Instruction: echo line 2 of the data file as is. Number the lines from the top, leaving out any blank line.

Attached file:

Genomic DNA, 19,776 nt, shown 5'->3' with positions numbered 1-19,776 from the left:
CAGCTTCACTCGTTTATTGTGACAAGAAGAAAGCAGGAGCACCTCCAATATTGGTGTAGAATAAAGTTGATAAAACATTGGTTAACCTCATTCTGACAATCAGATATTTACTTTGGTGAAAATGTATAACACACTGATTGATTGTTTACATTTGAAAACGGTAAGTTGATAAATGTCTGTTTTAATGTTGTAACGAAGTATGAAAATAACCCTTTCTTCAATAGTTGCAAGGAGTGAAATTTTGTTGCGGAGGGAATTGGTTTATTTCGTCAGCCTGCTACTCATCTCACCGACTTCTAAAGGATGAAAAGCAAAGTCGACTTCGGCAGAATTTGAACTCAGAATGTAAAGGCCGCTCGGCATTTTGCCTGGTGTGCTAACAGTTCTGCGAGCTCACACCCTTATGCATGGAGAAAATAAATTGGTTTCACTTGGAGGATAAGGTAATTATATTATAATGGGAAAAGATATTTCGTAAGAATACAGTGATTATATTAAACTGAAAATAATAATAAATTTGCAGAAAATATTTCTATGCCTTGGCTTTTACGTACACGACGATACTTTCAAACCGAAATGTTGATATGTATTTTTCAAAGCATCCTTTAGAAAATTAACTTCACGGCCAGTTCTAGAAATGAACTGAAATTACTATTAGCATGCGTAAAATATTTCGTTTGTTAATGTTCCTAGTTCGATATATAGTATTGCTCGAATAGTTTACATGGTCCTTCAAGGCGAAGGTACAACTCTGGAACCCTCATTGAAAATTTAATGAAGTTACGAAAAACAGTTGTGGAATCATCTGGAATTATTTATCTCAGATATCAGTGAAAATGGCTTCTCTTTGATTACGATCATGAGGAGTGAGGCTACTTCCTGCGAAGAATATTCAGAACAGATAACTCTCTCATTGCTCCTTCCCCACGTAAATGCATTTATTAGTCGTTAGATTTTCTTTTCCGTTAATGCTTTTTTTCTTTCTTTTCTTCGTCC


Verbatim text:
CAGCTTCACTCGTTTATTGTGACAAGAAGAAAGCAGGAGCACCTCCAATATTGGTGTAGAATAAAGTTGATAAAACATTGGTTAACCTCATTCTGACAATCAGATATTTACTTTGGTGAAAATGTATAACACACTGATTGATTGTTTACATTTGAAAACGGTAAGTTGATAAATGTCTGTTTTAATGTTGTAACGAAGTATGAAAATAACCCTTTCTTCAATAGTTGCAAGGAGTGAAATTTTGTTGCGGAGGGAATTGGTTTATTTCGTCAGCCTGCTACTCATCTCACCGACTTCTAAAGGATGAAAAGCAAAGTCGACTTCGGCAGAATTTGAACTCAGAATGTAAAGGCCGCTCGGCATTTTGCCTGGTGTGCTAACAGTTCTGCGAGCTCACACCCTTATGCATGGAGAAAATAAATTGGTTTCACTTGGAGGATAAGGTAATTATATTATAATGGGAAAAGATATTTCGTAAGAATACAGTGATTATATTAAACTGAAAATAATAATAAATTTGCAGAAAATATTTCTATGCCTTGGCTTTTACGTACACGACGATACTTTCAAACCGAAATGTTGATATGTATTTTTCAAAGCATCCTTTAGAAAATTAACTTCACGGCCAGTTCTAGAAATGAACTGAAATTACTATTAGCATGCGTAAAATATTTCGTTTGTTAATGTTCCTAGTTCGATATATAGTATTGCTCGAATAGTTTACATGGTCCTTCAAGGCGAAGGTACAACTCTGGAACCCTCATTGAAAATTTAATGAAGTTACGAAAAACAGTTGTGGAATCATCTGGAATTATTTATCTCAGATATCAGTGAAAATGGCTTCTCTTTGATTACGATCATGAGGAGTGAGGCTACTTCCTGCGAAGAATATTCAGAACAGATAACTCTCTCATTGCTCCTTCCCCACGTAAATGCATTTATTAGTCGTTAGATTTTCTTTTCCGTTAATGCTTTTTTTCTTTCTTTTCTTCGTCC